Just yesterday, we took a look at Android’s latest platform statistics. While adoption of the latest versions of the OS is generally going in the right direction, there hasn’t been very much movement since one month ago—a figure which itself wasn’t too different from what we saw in December.
Luckily, the update process for various aspects of the core Android experience is somewhat decentralized thanks to updates to Google Play Services, as well as numerous first party Google apps that have found their way into the Google Play Store. And just like yesterday brought an update to Google . . . READ ON »
Many of you may recall that back in June of 2012, we talked about how NVIDIA was given a rather direct message courtesy of none other than Dr. Linus Torvalds himself. Basically, the article written by XDA Recognized Developer AdamOutler went on about the closed nature of both NVIDIA and Qualcomm as chipset manufacturers, and how it was shameful and really inexplicable how two companies with such closed minded ideals could possibly be the paramount chipset providers for a large number of Android device manufacturers. Adam went on to wrap up the article with a brief (but very powerful) video. . . READ ON »
Android 4.4 KitKat is indeed a sweet update. It brought dozens of new features, and its decreased memory footprint allowed it to be ported to older devices relatively easily. One of the most interesting features hidden deep inside developers options is ART, a new runtime compiler poised to replace our good friend Dalvik. What is ART and why should you be interested in it? Let’s dig deeper.
Android uses a virtual machine to execute code. It’s not a perfect solution. And because of this, Android devices need more resources to run smoothly than for example Windows Phone. Dalvik, which . . . READ ON »
Android has become the major player in mobile operating systems, practically ever since Gingerbread was released. The little green robot has evolved from a small, niche operating system into something of a juggernaut. During the course of these years, Android developers have added tons of handful functions like JIT and ART compiler. Now is a good time to think about the future of the Android, as a few major events are already behind us and some very interesting things are starting to pop up in the Android source code.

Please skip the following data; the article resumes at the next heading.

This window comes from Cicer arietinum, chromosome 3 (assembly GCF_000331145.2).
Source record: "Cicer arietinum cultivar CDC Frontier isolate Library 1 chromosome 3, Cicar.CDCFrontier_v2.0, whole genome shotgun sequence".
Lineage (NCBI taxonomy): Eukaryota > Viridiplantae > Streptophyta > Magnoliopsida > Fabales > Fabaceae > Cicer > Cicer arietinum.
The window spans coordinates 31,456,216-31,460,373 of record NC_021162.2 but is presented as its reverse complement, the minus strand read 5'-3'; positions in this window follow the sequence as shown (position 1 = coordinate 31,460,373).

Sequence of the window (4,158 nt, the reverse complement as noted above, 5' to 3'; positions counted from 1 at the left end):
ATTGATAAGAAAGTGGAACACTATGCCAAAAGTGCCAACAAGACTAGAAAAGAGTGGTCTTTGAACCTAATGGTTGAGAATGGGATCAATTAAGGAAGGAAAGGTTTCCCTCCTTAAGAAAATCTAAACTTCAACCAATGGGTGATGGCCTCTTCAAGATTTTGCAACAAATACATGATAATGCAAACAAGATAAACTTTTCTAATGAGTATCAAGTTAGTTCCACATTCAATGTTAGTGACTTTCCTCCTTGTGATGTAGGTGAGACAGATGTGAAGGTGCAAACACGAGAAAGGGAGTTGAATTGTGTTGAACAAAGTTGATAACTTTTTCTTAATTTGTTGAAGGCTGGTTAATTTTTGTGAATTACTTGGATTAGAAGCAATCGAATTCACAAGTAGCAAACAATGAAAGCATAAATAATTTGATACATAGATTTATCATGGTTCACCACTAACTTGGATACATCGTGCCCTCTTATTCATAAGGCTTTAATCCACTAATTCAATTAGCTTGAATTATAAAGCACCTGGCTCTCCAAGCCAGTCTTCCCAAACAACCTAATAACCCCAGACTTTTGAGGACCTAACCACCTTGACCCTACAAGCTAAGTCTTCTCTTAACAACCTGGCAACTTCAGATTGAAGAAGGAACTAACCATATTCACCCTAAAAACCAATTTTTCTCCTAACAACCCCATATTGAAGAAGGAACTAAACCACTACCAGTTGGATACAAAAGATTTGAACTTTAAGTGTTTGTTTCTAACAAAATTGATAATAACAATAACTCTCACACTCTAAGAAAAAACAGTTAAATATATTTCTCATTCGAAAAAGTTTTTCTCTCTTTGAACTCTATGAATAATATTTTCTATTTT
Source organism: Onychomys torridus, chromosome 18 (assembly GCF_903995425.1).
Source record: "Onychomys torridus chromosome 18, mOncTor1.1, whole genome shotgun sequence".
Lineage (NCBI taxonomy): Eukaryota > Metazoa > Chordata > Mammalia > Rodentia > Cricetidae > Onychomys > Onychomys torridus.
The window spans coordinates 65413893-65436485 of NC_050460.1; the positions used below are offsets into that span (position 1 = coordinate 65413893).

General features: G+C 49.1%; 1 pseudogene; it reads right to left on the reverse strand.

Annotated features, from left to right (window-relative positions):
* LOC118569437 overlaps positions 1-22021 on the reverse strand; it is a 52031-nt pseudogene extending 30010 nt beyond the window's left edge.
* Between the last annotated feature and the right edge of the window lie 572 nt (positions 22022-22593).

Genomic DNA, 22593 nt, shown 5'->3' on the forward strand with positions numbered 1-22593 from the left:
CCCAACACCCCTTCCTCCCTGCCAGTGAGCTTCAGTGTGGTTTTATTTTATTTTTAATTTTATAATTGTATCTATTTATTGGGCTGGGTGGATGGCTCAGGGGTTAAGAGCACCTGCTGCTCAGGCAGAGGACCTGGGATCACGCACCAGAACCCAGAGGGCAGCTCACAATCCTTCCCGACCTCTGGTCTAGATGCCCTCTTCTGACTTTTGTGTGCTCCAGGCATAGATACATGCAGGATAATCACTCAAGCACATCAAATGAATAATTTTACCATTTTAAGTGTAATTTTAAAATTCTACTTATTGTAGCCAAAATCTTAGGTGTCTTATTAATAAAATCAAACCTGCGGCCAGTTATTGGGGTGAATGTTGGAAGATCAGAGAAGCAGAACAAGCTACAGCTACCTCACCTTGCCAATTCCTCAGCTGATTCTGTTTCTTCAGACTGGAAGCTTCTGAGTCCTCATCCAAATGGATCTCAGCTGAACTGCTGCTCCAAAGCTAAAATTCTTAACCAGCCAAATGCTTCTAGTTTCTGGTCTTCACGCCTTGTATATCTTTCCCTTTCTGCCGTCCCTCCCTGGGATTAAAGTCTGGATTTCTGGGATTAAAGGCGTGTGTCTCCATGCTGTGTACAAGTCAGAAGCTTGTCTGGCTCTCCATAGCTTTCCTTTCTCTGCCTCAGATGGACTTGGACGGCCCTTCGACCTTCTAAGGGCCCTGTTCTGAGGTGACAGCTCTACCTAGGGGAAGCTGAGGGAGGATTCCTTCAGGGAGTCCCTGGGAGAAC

Back in September of last year, the Chrome team made Chrome apps a little bit more powerful. Rather than just being glorified web-apps, September’s update allowed Chrome apps to work offline, function outside of distracting tabs and text boxes, receive desktop notifications, interact with connected peripherals, and launch directly from your computer like any other application. One way of thinking about this could be that the update brought many elements of Chrome OS (including the Chrome App Launcher) to Windows PCs. And essentially what this meant was that Chrome apps were going to start being treated (and acting like) . . . READ ON »
Remember all those times when we here at the XDA Portal have told you that privacy is important? Despite many people thinking that we are all just a bunch of nerds wearing tinfoil hats, we do have our reasons to be somewhat paranoid. After all, we’re quite sure that you wouldn’t like the idea of having somebody snoop around your cell phone for all the naughty pictures and messages sent to and from your significant other. If you couldn’t care less about who reads the information on your device, then you might as well just go ahead and install Facebook. . . . READ ON »
Ever since we first caught wind of the potential existence of an Android-powered Nokia smartphones twenty days ago, rumors have been flying around left and right. The device, which was thought to be named “Normandy,” is the embodiment of what many would consider the ideal device: the Android operating system running on Nokia’s critically acclaimed (and durable) hardware.